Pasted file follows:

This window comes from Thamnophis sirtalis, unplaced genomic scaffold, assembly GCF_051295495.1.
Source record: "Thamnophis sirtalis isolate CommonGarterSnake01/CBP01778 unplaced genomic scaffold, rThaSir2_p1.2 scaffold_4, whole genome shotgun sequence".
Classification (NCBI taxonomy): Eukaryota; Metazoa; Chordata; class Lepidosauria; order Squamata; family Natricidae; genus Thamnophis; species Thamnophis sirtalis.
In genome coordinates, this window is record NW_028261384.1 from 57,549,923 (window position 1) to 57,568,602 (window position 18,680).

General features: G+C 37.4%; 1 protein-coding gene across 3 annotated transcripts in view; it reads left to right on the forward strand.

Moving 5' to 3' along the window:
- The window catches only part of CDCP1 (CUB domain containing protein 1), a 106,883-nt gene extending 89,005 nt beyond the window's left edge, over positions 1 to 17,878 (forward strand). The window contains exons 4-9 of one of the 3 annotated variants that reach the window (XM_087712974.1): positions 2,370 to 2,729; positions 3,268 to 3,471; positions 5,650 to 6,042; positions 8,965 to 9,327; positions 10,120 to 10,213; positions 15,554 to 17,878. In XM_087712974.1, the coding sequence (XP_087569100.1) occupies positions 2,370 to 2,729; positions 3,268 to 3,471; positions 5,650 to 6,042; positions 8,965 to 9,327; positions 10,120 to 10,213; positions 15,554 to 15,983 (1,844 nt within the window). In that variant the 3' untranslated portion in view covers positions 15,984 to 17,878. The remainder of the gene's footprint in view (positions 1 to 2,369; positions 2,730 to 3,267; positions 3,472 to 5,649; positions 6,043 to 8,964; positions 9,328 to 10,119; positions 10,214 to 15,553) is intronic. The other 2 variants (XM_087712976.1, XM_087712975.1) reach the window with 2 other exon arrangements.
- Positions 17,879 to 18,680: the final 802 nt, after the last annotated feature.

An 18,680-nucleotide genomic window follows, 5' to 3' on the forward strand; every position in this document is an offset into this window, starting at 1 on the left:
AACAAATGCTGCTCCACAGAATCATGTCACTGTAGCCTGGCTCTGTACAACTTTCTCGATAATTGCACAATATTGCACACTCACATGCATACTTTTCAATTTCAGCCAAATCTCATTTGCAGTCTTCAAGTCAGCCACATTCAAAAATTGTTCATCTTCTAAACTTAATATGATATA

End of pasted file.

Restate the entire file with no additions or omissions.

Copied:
This window comes from Thamnophis sirtalis, unplaced genomic scaffold, assembly GCF_051295495.1.
Source record: "Thamnophis sirtalis isolate CommonGarterSnake01/CBP01778 unplaced genomic scaffold, rThaSir2_p1.2 scaffold_4, whole genome shotgun sequence".
Classification (NCBI taxonomy): Eukaryota; Metazoa; Chordata; class Lepidosauria; order Squamata; family Natricidae; genus Thamnophis; species Thamnophis sirtalis.
In genome coordinates, this window is record NW_028261384.1 from 57,549,923 (window position 1) to 57,568,602 (window position 18,680).

General features: G+C 37.4%; 1 protein-coding gene across 3 annotated transcripts in view; it reads left to right on the forward strand.

Moving 5' to 3' along the window:
- The window catches only part of CDCP1 (CUB domain containing protein 1), a 106,883-nt gene extending 89,005 nt beyond the window's left edge, over positions 1 to 17,878 (forward strand). The window contains exons 4-9 of one of the 3 annotated variants that reach the window (XM_087712974.1): positions 2,370 to 2,729; positions 3,268 to 3,471; positions 5,650 to 6,042; positions 8,965 to 9,327; positions 10,120 to 10,213; positions 15,554 to 17,878. In XM_087712974.1, the coding sequence (XP_087569100.1) occupies positions 2,370 to 2,729; positions 3,268 to 3,471; positions 5,650 to 6,042; positions 8,965 to 9,327; positions 10,120 to 10,213; positions 15,554 to 15,983 (1,844 nt within the window). In that variant the 3' untranslated portion in view covers positions 15,984 to 17,878. The remainder of the gene's footprint in view (positions 1 to 2,369; positions 2,730 to 3,267; positions 3,472 to 5,649; positions 6,043 to 8,964; positions 9,328 to 10,119; positions 10,214 to 15,553) is intronic. The other 2 variants (XM_087712976.1, XM_087712975.1) reach the window with 2 other exon arrangements.
- Positions 17,879 to 18,680: the final 802 nt, after the last annotated feature.

An 18,680-nucleotide genomic window follows, 5' to 3' on the forward strand; every position in this document is an offset into this window, starting at 1 on the left:
AACAAATGCTGCTCCACAGAATCATGTCACTGTAGCCTGGCTCTGTACAACTTTCTCGATAATTGCACAATATTGCACACTCACATGCATACTTTTCAATTTCAGCCAAATCTCATTTGCAGTCTTCAAGTCAGCCACATTCAAAAATTGTTCATCTTCTAAACTTAATATGATATA